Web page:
How a nasty poke in the eye made it possible for the blind to see

Tuesday, November 12th, 2013 by Charlie Butts

                                                                                                                    For 7th Grade version Click Here

Louis Braille was born in a small town in France in 1809, where his father was a leather smith.   One day when Louis was three he Braille_alphabetwas playing with one of his father’s sharp leather-working tools called an awl which slipped poking him in the eye.  Doctors did not know how to treat his injury and an infection set in which spread to his other eye, leaving him completely blind.

Louis’s father recognized his blind son to be a bright child and managed to get him into the only school for the blind in all of France. At that time, it was the belief of nearly everyone that people who were blind couldn’t do anything and couldn’t learn anything so there was no reason to try and educate them. One day, when Louis was 12, an officer of Napoleon’s army came by the school to demonstrate “night writing” being developed so that artillerymen could communicate at night.  The plan was far too complicated for anyone to learn so it never worked, but Louis recognized that by using a system of raised dots on paper he could use his fingertips to “see” the letters.  He worked for three years to perfect an efficient system that allowed his fingers to rapidly move across the page just a sighted person’s eyes do.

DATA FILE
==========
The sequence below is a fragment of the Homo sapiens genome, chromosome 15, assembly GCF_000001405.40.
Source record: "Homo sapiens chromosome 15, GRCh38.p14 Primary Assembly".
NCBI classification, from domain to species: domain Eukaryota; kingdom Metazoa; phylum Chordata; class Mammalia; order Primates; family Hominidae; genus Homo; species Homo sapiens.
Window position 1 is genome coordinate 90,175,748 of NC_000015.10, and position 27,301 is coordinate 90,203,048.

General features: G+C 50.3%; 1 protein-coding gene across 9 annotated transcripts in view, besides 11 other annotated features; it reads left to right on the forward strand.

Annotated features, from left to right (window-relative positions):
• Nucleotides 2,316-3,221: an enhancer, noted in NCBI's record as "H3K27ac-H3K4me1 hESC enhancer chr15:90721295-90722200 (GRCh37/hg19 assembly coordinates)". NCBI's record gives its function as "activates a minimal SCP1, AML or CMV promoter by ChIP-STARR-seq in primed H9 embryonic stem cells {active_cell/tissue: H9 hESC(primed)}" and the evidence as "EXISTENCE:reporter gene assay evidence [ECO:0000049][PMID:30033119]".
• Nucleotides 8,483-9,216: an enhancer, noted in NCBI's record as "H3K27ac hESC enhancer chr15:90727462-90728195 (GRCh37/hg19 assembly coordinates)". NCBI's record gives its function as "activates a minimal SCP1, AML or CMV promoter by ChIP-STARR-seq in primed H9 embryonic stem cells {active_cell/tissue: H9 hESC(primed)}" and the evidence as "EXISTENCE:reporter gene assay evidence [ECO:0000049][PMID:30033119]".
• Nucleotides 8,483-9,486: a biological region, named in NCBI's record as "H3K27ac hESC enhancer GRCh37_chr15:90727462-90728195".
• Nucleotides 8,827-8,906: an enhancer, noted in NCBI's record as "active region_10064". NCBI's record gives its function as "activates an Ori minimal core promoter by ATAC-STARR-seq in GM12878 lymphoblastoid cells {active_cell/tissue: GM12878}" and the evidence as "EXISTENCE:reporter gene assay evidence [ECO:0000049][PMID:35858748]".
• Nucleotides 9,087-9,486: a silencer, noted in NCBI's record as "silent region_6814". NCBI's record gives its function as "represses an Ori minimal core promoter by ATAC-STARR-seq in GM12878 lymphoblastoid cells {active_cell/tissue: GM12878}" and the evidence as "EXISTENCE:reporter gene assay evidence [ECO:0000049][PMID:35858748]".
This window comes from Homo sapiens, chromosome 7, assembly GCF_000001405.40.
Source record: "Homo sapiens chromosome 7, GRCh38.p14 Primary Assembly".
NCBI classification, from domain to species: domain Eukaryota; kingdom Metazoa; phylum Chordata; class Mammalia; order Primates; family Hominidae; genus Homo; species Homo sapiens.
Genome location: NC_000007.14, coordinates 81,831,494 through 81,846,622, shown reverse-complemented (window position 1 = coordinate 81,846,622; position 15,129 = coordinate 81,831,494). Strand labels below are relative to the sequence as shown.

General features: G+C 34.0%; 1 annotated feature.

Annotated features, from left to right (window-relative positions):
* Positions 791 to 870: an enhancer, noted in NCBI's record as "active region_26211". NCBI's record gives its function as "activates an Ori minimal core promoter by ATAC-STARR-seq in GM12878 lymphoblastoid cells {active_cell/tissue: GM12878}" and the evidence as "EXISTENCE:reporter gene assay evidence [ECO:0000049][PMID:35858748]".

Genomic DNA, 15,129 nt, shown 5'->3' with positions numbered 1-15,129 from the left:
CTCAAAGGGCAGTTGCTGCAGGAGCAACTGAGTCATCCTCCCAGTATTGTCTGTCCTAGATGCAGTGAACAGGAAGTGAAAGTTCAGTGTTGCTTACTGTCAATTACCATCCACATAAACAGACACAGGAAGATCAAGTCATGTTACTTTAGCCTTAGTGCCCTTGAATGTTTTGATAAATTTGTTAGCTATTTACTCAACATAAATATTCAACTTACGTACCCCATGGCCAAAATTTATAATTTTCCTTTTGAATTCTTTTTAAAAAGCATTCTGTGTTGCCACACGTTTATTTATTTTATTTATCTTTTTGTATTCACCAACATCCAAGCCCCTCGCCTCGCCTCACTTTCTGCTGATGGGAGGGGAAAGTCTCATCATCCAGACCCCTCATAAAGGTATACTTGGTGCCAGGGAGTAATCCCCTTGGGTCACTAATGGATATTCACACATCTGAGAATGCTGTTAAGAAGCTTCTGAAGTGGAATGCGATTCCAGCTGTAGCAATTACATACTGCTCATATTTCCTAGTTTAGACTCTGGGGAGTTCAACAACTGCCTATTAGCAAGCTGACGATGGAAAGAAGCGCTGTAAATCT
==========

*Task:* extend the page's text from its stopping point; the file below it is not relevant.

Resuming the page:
Louis went on to develop a writing box allowing anyone, including a blind person, to make the dots in the orderly way necessary for them to be read by others.  Ironically, the instrument he used for this writing was a blunt awl, the very same kind of tool that blinded him as a child.

The system, which bears his name, Braille, has been adapted to be used in all languages and is universally accepted around the world. The system was also adapted to musical notes, another universal language.  Instead of being handicapped by the nasty poke in his eye, Louis managed to overcome both his inability to see as well as society’s belief that the blind couldn’t learn.  His invention has changed the world for millions of sightless people.

References:
http://braillebug.afb.org/louis_braille_bio.asp
http://www.his.com/~pshapiro/braille.html

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